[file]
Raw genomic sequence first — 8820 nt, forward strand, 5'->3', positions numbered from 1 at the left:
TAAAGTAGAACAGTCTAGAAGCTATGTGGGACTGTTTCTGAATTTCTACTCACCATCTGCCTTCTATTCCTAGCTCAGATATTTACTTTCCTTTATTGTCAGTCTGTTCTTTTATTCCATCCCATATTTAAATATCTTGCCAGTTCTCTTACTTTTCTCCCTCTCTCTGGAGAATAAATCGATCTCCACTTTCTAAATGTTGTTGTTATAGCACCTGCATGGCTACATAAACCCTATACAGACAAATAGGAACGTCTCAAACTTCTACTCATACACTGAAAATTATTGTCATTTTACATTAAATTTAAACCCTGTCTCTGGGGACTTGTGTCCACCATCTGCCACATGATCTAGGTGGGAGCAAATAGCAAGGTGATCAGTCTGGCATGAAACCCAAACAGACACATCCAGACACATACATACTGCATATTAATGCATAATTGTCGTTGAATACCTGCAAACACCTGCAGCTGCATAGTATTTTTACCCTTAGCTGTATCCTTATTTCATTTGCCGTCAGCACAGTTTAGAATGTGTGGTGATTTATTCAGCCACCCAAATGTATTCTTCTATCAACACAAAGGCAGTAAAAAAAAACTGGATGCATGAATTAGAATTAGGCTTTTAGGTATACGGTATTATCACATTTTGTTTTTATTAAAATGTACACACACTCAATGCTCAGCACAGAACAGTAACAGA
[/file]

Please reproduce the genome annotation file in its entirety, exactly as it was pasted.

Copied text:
Raw genomic sequence first — 8820 nt, forward strand, 5'->3', positions numbered from 1 at the left:
TAAAGTAGAACAGTCTAGAAGCTATGTGGGACTGTTTCTGAATTTCTACTCACCATCTGCCTTCTATTCCTAGCTCAGATATTTACTTTCCTTTATTGTCAGTCTGTTCTTTTATTCCATCCCATATTTAAATATCTTGCCAGTTCTCTTACTTTTCTCCCTCTCTCTGGAGAATAAATCGATCTCCACTTTCTAAATGTTGTTGTTATAGCACCTGCATGGCTACATAAACCCTATACAGACAAATAGGAACGTCTCAAACTTCTACTCATACACTGAAAATTATTGTCATTTTACATTAAATTTAAACCCTGTCTCTGGGGACTTGTGTCCACCATCTGCCACATGATCTAGGTGGGAGCAAATAGCAAGGTGATCAGTCTGGCATGAAACCCAAACAGACACATCCAGACACATACATACTGCATATTAATGCATAATTGTCGTTGAATACCTGCAAACACCTGCAGCTGCATAGTATTTTTACCCTTAGCTGTATCCTTATTTCATTTGCCGTCAGCACAGTTTAGAATGTGTGGTGATTTATTCAGCCACCCAAATGTATTCTTCTATCAACACAAAGGCAGTAAAAAAAAACTGGATGCATGAATTAGAATTAGGCTTTTAGGTATACGGTATTATCACATTTTGTTTTTATTAAAATGTACACACACTCAATGCTCAGCACAGAACAGTAACAGA